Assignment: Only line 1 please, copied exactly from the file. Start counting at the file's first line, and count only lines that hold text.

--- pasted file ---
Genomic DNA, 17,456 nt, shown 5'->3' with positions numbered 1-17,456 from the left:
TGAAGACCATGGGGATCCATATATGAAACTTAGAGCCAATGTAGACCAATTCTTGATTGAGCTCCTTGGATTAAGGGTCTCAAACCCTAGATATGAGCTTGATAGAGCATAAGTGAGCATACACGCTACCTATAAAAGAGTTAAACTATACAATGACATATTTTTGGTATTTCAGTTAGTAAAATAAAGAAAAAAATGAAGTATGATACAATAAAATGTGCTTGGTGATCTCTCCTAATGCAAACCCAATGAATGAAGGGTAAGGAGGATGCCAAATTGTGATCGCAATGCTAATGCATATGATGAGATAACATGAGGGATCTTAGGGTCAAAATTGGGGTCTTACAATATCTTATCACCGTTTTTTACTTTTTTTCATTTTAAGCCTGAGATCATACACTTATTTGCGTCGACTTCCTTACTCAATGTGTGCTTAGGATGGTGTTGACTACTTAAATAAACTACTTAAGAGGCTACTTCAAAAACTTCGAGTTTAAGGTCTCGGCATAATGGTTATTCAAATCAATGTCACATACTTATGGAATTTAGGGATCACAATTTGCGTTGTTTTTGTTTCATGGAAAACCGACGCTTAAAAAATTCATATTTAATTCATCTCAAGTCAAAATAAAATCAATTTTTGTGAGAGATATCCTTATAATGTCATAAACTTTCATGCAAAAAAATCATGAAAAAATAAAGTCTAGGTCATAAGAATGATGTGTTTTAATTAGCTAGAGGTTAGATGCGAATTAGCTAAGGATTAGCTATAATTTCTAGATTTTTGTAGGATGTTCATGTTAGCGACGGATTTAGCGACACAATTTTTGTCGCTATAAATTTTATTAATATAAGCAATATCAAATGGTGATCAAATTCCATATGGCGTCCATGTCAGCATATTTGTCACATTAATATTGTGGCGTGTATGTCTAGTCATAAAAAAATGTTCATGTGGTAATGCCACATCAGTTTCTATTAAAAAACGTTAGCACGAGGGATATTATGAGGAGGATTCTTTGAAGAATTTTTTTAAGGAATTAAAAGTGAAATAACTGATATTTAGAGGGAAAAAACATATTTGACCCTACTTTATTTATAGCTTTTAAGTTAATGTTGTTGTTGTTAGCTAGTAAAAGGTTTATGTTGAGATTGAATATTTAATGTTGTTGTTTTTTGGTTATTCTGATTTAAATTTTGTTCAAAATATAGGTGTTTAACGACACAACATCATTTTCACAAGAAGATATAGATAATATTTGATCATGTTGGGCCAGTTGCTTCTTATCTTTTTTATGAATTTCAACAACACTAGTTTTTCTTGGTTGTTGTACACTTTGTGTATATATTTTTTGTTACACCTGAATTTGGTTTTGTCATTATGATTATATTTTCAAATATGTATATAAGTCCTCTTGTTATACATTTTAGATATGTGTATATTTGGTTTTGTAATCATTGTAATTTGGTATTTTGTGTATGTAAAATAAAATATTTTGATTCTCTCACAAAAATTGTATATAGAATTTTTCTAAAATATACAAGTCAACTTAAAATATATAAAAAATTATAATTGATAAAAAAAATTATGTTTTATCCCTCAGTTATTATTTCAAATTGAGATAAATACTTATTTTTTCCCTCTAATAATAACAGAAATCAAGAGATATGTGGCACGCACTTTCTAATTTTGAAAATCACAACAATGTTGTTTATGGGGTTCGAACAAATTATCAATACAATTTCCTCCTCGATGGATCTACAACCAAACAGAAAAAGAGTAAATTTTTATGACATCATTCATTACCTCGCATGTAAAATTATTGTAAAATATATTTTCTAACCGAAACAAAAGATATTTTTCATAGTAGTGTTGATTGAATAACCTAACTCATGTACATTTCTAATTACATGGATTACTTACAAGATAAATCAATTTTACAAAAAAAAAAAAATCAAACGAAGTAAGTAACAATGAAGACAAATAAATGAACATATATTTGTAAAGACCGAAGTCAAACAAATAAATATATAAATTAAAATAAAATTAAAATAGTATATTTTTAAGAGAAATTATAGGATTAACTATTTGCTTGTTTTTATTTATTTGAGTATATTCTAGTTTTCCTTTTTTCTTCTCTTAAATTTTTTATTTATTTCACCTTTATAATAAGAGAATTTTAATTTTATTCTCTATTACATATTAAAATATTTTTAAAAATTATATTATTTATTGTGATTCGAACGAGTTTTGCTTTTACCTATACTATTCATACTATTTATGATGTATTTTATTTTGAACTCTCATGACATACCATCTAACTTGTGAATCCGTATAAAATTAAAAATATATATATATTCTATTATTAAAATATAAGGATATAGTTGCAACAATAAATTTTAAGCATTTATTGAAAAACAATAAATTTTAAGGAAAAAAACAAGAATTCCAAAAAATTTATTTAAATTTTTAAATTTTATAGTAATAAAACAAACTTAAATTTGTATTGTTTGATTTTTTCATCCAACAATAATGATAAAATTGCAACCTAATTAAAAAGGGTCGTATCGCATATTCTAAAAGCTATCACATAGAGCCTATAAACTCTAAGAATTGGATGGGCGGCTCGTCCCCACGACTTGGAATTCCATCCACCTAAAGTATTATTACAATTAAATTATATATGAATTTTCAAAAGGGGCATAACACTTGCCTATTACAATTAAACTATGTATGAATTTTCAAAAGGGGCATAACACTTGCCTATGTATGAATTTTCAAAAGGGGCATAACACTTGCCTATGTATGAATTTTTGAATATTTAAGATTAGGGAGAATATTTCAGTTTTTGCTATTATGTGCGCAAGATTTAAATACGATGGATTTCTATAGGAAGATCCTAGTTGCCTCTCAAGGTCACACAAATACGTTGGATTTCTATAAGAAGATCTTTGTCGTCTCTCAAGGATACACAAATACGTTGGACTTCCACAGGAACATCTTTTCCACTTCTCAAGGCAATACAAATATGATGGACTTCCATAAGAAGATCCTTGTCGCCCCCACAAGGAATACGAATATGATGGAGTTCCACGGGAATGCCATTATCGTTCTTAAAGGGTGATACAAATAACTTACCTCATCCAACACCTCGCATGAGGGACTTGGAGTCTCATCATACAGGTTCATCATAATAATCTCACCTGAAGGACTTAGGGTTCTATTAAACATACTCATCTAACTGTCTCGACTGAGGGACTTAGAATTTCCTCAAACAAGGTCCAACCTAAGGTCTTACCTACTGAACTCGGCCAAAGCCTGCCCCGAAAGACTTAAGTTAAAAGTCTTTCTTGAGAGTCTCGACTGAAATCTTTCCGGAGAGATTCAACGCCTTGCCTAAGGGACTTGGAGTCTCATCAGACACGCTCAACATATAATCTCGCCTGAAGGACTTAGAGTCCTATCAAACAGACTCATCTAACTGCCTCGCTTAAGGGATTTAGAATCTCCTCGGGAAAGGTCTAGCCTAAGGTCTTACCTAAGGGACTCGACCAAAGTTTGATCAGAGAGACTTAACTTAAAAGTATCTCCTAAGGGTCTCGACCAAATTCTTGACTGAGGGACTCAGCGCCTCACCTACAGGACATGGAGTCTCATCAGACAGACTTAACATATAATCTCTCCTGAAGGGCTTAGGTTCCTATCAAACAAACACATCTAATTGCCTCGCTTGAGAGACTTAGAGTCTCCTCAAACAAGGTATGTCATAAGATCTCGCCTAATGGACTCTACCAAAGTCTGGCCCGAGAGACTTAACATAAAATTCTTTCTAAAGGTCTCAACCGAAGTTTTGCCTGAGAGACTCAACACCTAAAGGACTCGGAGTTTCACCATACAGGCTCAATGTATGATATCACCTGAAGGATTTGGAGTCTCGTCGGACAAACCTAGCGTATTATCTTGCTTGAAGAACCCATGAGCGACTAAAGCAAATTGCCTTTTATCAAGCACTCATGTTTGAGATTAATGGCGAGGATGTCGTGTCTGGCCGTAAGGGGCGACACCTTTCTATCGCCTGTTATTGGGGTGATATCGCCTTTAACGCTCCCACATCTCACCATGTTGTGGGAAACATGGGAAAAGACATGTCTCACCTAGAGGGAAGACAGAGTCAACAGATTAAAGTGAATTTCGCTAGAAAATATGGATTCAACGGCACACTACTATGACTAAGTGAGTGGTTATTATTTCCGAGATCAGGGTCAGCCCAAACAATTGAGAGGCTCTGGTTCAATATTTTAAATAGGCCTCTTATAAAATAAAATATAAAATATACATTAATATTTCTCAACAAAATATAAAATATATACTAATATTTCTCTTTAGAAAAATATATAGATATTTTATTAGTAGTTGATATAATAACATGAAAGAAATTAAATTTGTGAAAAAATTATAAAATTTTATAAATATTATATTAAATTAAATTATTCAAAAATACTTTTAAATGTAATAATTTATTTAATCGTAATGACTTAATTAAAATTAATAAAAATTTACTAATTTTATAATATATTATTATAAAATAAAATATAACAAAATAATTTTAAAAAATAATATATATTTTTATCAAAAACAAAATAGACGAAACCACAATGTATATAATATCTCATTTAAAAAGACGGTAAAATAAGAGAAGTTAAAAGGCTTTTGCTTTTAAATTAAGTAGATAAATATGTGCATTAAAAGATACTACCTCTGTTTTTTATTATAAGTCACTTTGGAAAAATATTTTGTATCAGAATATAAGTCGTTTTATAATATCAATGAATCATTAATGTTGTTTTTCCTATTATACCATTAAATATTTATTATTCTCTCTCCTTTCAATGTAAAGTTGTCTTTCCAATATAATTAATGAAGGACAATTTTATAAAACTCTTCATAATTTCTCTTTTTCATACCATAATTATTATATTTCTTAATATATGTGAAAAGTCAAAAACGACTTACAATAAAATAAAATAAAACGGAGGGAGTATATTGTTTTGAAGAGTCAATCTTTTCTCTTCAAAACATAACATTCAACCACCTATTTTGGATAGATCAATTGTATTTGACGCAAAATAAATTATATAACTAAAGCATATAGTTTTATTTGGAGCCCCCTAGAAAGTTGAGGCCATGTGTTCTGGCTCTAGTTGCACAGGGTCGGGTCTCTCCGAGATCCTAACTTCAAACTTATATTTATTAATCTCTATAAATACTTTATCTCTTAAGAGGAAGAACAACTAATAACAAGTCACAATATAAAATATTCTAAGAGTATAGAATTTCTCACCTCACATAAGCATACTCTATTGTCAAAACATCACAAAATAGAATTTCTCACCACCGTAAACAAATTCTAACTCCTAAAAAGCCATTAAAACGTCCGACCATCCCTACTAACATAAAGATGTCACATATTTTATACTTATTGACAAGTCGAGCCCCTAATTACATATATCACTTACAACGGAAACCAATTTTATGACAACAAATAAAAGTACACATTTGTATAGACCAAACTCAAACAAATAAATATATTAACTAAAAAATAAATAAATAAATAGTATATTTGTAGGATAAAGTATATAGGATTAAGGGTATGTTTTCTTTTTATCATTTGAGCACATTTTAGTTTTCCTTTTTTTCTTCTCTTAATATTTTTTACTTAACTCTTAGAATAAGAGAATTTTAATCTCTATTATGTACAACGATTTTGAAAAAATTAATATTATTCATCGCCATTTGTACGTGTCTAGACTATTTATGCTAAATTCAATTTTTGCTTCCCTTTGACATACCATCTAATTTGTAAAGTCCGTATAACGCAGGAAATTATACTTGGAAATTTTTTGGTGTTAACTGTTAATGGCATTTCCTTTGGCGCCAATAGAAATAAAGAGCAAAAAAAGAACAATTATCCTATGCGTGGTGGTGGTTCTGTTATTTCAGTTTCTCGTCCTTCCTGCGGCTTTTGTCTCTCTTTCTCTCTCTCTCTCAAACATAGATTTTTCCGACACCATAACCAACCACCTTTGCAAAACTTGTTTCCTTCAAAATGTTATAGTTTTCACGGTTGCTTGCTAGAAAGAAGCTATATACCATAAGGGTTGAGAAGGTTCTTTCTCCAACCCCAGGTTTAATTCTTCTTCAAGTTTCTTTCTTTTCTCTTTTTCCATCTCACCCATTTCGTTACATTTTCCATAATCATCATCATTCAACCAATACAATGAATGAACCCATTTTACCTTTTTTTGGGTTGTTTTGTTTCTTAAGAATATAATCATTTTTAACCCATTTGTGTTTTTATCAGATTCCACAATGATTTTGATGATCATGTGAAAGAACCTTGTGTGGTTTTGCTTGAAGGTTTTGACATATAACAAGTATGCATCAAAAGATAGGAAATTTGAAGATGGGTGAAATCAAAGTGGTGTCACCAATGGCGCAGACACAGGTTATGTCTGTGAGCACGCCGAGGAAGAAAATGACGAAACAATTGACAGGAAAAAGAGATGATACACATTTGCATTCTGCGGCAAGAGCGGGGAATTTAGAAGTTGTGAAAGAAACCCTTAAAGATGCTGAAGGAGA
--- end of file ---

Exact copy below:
Genomic DNA, 17,456 nt, shown 5'->3' with positions numbered 1-17,456 from the left: